The Hubble Space Telescope has taken a wonderful new image of a huge cluster of stars in our Milky Way Galaxy. Called Liller 1, after astronomer William Liller who discovered it, this group of more than a million stars is located in the direction of our Galaxy’s center. That’s a dusty region, from which regular light is absorbed. much as light from the city center on a smoggy day in Los Angeles doesn’t travel very far. But the Hubble used its ability to see “invisible light” (in this case, infrared rays) to take the image.
On the image, stars much closer to us overload the camera, and look bright and spiky. But you can see the reddish glow of the cluster clearly. Such big groups of stars are called “globular clusters”, since they have a round, globe-like shape. Globular clusters are the oldest things in the Galaxy; we believe they are left over from the time that our galaxy was first forming. Mysteriously, Liller 1 has evidence that some of its stars are much younger than the typical globular cluster. The James Webb Telescope, which is checking out beautifully, will be able to get much better images and data from this cluster, which is about 30,000 light-years away.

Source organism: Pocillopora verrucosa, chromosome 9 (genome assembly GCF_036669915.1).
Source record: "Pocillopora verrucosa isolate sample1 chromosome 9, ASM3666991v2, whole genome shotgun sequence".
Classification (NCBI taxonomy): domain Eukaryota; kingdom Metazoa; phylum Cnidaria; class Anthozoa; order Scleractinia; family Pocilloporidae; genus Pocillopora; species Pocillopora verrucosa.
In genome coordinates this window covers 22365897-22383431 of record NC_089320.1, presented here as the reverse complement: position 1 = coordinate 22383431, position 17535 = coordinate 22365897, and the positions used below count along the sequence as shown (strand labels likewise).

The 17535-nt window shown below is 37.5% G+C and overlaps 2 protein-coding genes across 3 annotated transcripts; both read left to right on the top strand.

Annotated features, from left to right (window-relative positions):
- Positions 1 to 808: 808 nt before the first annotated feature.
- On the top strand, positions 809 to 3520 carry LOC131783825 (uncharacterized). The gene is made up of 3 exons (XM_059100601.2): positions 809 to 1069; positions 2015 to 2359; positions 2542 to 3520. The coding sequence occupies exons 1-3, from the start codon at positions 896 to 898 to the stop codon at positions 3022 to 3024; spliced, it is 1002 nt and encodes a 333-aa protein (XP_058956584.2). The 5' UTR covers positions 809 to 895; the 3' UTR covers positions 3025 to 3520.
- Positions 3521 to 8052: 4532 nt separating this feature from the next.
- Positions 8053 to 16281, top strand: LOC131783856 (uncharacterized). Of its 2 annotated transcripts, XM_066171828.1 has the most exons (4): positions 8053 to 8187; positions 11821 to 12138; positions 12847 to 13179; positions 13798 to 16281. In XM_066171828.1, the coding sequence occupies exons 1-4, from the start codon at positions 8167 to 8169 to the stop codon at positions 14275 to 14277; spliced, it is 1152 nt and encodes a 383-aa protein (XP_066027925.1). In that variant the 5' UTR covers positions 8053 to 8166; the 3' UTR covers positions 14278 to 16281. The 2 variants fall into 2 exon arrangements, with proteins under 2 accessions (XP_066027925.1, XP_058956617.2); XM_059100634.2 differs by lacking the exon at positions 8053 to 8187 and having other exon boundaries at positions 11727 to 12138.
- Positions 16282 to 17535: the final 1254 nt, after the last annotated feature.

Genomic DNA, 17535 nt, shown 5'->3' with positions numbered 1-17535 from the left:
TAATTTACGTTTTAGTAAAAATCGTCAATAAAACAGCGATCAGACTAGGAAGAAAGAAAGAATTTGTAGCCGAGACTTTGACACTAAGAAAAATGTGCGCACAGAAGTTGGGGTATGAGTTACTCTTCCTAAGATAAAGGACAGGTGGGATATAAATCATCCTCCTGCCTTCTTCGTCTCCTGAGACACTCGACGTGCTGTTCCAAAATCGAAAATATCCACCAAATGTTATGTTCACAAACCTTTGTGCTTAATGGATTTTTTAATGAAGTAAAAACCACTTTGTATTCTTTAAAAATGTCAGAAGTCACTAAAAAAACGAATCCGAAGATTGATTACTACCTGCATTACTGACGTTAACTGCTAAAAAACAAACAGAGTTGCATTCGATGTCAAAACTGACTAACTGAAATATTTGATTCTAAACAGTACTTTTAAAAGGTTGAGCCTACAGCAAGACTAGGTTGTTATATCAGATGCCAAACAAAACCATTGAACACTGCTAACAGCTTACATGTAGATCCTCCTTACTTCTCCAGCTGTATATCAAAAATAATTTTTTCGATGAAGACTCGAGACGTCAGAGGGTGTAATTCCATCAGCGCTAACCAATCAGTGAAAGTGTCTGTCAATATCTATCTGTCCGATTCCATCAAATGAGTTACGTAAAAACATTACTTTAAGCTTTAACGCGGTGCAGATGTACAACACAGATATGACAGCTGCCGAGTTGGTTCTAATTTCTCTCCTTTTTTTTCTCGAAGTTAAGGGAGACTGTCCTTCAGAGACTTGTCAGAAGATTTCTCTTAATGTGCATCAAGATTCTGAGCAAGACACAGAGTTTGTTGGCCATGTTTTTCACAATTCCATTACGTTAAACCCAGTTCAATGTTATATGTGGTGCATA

On a personal note, William Liller was the astronomer from whom I took my introductory course in astronomy when I was an undergraduate at Harvard. He was not only a good explainer (something I wanted to “grow up” to be,) but a kind man who was generous with his time for his students. I had wanted to be an astronomer since my early teenage years, but his course first showed me the impressive depth of our knowledge of the universe.